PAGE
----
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by years and at the end of the day, your children and the children of so many americans never come home while they're children. maybe as adults, but certainly not as children. so i have a few question i'd like to ask. both jeffrey, you and mr. garaicao mentioned that you've won in court. no, you mentioned you won in court, miss littleton. enforcement issue, that seems to be perhaps one of the biggest achilles' heels in all of this. even david goldman on whose case i worked, he was in a situation where he would win cases and they would just appeal. it went on for years and it gets to the point where you spend so much money and time and effort, they hope that you'll just pack your bags and go home, which you don't do and so many others don't do. they double down and try even harder, but at the end of the day you get things like the
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article 13b exception to return , which was used in the cook case saying as they did in japan , that living in an apartment is a, quote, grave threat to the children's wellbeing, which is absolute nonsense. a lot of americans live in apartments. there's nothing wrong with that. it is a great way of, if you don't have enough money for a mortgage, or you're more transient, that's where you decide to live. but in his case, he had to spend down so much to get to the point where the very home, his abode, was a simple apartment. then that's used against him in court again. so, jeffrey, you might want too -- want to speak to that issue, because i think that is utterly perverse that a court or any judicial or governmental body would use that kind of logic. and on the enforcement issue, you know, you mentioned, mr. garaicao, about the intimidation factor in the courts. you talked about the special -- how did you put it?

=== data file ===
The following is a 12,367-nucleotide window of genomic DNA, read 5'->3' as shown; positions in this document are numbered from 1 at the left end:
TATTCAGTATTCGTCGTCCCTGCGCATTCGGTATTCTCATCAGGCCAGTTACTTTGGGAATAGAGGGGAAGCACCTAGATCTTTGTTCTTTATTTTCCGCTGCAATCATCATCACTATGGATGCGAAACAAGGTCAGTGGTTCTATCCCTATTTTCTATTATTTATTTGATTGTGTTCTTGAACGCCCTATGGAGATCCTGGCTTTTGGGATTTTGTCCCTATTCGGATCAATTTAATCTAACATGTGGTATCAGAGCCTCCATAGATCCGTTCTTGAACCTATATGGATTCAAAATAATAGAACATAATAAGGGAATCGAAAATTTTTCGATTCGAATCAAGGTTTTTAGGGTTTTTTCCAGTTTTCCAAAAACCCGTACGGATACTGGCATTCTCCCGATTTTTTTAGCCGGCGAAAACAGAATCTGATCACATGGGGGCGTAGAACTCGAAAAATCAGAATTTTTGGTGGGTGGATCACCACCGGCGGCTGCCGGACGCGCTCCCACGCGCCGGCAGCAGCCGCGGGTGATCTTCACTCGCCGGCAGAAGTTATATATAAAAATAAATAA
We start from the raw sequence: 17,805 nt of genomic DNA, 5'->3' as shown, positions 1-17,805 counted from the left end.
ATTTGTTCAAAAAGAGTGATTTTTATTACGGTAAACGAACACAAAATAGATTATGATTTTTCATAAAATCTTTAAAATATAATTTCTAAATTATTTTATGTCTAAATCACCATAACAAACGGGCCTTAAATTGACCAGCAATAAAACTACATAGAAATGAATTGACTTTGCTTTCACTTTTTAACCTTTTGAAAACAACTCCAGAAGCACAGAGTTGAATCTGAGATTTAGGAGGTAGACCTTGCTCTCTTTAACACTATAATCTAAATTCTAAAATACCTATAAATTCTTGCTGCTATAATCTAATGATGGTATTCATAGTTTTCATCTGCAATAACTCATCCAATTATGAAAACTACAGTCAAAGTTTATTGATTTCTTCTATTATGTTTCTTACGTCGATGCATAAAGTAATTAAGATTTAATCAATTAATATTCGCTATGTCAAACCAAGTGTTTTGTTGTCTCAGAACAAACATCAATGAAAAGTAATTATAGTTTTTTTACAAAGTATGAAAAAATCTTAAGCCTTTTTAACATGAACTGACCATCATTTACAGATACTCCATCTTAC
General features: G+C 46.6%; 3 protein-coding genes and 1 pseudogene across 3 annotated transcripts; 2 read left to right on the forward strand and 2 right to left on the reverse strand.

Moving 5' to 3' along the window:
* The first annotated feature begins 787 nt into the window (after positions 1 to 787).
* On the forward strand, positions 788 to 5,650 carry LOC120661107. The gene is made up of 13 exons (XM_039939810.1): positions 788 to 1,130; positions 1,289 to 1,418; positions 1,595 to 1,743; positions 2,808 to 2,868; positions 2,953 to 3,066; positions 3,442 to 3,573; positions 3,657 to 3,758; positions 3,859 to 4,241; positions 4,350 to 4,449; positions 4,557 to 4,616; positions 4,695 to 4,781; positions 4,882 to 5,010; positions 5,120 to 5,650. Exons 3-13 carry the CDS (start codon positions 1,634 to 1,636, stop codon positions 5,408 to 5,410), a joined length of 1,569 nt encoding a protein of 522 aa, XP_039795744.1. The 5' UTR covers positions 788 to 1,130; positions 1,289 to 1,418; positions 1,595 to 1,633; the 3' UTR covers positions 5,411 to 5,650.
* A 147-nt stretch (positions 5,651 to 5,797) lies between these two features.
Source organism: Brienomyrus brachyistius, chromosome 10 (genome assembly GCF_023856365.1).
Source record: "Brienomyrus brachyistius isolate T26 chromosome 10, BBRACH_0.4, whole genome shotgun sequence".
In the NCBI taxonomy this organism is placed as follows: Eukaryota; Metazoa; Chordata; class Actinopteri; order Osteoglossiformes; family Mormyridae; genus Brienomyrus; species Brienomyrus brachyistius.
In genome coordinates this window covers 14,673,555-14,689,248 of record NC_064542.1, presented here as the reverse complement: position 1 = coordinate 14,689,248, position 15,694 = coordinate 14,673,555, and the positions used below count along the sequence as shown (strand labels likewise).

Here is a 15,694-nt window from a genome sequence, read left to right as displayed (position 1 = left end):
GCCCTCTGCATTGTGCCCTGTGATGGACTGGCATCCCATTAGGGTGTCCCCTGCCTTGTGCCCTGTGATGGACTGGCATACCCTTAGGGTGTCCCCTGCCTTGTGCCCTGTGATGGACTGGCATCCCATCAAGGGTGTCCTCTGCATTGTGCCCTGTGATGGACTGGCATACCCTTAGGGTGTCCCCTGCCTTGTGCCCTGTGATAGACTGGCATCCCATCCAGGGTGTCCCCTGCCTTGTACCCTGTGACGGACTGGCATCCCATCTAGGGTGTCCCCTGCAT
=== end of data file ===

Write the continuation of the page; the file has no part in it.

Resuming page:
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let me get it correct. the custody evaluators that on the case of the doctor from miami that he was threatened with prison in ecuador for perjury. you know, the threat, however strongly it is made, of possible prosecution, can have a chilling effect on what happens after that. and that goes for judges as well. they feel they may be subjected to that kind of abuse. they may rule the other way. so you might wamtnt to speak to -- want to speak to that as well. i think the idea of restitution is a, you know, a very dangerous tool in the hands of a kidnapper and an abductor. and then finally, and i will go to mr. posey, and i do have some additional questions to speak to the issue of if any of you can explain or give any insight as to why you think both the obama administration and now the trump administration have not used the tools given to them.